Okay, now there's a lot more that I could say about this particular facet. However, what I want to just say is that, if you can just be there for somebody else, you can be present with them in their pain—go to their house, just sit with them, bring them some food, sit there, watch TV, if they want, or just sit there with them, let them do whatever, let them cry in your presence—you will be doing a huge service for somebody.
And it won't work in all situations. You've got to use your wisdom. You've got to use your common sense. But I will say this, if you have this opportunity, you've got to be present. You can't just go to somebody's house and play video games while they're suffering. Now, if they want to play video games, sure, play video games with them. But you can't be doing that. And don't be on your phone. Don't don't be doing all this that's not sitting with them. You got to put away your own distractions.
And by the way, it also doesn't mean that you have to cater to it or you have to indulge it. It doesn't mean that it's good for the other person to wallow in it. You have to use your common sense to know what's the best thing. But if somebody is genuinely grieving, you can at least be present with them in that.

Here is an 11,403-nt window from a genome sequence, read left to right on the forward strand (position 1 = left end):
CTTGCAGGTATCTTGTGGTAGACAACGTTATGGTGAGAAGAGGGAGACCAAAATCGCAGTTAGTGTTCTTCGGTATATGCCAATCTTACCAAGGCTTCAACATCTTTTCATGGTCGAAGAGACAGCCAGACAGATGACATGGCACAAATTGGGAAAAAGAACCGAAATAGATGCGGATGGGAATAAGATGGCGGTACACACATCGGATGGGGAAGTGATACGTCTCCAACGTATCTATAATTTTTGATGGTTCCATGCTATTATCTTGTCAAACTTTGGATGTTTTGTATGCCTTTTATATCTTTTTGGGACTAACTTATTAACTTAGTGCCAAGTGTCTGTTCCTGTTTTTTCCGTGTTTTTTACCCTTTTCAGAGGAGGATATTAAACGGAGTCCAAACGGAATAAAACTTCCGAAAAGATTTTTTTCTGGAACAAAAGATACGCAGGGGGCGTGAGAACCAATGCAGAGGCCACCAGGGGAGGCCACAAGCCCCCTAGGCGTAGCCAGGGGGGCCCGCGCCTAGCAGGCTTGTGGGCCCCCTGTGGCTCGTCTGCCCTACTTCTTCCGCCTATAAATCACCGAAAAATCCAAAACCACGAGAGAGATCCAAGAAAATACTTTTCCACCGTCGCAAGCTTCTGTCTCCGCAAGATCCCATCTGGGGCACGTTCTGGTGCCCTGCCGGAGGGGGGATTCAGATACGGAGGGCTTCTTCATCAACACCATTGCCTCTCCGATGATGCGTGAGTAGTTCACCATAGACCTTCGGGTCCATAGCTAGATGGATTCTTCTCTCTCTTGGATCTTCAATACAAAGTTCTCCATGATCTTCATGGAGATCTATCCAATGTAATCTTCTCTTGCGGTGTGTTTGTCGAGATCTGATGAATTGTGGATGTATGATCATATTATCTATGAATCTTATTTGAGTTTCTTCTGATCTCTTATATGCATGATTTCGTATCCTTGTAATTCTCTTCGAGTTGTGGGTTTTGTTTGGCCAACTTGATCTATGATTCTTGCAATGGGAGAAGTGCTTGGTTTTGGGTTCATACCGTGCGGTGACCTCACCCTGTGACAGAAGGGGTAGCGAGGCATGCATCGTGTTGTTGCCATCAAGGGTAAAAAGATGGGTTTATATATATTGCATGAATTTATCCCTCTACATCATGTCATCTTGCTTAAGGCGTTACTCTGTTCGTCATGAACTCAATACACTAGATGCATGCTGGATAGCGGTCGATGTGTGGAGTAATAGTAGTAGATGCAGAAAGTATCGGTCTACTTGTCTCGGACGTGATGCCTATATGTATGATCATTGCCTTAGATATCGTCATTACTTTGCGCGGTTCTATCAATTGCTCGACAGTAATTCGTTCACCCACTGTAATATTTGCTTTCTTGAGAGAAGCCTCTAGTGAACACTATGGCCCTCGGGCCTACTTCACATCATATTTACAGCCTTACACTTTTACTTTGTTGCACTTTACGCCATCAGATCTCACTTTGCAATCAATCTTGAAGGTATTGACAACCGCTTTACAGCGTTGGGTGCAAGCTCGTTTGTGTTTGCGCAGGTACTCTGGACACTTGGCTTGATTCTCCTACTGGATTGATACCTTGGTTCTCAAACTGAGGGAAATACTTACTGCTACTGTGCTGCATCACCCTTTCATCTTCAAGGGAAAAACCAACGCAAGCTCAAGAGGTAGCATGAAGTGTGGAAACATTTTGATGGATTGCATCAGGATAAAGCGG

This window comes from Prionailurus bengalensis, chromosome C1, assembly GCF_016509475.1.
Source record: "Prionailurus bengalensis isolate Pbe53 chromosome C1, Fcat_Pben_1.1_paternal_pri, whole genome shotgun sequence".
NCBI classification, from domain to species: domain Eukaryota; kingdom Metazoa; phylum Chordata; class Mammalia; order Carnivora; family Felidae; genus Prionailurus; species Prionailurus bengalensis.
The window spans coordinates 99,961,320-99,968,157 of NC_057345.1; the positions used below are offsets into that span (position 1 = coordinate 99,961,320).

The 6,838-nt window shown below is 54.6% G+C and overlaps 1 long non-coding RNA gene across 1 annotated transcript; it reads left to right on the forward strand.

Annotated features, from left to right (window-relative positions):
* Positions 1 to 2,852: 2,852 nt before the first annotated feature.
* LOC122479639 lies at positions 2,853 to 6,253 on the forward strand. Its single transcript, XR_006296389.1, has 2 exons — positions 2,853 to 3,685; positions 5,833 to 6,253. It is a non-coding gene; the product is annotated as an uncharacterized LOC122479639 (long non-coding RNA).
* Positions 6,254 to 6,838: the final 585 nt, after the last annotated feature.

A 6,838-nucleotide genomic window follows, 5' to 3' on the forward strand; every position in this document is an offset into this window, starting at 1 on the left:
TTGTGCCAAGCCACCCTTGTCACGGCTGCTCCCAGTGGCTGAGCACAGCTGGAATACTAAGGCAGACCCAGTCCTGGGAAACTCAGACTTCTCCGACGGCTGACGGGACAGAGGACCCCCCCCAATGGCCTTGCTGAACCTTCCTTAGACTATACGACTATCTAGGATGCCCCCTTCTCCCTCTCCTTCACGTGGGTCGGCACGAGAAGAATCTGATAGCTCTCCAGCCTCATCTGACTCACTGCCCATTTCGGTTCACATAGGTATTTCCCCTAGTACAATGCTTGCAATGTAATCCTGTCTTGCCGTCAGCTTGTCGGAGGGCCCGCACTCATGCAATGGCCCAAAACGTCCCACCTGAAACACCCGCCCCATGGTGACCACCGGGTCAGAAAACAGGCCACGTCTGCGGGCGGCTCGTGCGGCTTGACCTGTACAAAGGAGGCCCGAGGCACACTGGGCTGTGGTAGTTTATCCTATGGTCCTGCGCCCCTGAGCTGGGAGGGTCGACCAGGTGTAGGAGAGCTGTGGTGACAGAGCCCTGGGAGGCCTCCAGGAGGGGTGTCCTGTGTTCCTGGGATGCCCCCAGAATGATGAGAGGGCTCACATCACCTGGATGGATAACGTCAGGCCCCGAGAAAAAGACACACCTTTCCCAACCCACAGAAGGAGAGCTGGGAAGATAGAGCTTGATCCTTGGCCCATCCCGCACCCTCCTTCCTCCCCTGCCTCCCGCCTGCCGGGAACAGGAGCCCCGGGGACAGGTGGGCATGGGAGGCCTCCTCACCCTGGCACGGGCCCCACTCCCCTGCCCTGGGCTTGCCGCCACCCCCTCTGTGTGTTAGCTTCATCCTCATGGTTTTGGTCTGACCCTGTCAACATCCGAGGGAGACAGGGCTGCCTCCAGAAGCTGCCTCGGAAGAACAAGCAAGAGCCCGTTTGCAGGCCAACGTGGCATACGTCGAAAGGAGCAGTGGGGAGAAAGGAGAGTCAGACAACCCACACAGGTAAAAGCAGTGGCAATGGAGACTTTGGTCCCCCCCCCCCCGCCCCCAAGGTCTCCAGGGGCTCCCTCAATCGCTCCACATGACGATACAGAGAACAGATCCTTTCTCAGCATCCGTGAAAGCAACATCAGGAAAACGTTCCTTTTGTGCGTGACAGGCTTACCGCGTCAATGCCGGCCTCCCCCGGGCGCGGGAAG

When I went to my friend Ruth's funeral, I remember being at the house, and we were all telling stories. And once a while I'd just crack a joke. Now, part of that is because I get a little uncomfortable with all the sadness. But also part of it is that there's funny things in life too. You can still crack jokes. In fact, I think humor, as I've said, is the opposite of serious because you're not getting into despair. And Ruth was funny. She had a wonderful sense of humor. And so once in a while, I would make a joke. So it wasn't to cover the pain. That's not why we laughed. The laughter was in the midst of the pain. And there was something powerful and beautiful about that. And it wasn't to try to change the subject. It was in the context of the subject. It was a reflection of what we were collectively going through. So it happened in an appropriate context. And that's what made it meaningful and powerful and healing.
So be present with the people that you care about. Be present. Let them grieve. Let others be with you while you suffer. Ask for what you need, if you need it. But whatever you do, resist the temptation to fix it. And when you do, whether in story or in real life, you will find that's when the true intimacy comes.
CALL TO ACTION: I hope that this has been helpful to you. And if it is, if you would share this episode with somebody that you think needs to hear it and or if you would rate and review the show, either on Apple podcasts or on the podcast app of your choice. And we're also on YouTube. So we'd love to have you rate and review and subscribe on YouTube so that you can actually be watching the show.
OUTRO: All right, I want to thank you so much for joining me on this episode of The Storyteller's Mission with Zena Dell Lowe. May you go forth inspired to change the world for the better through story.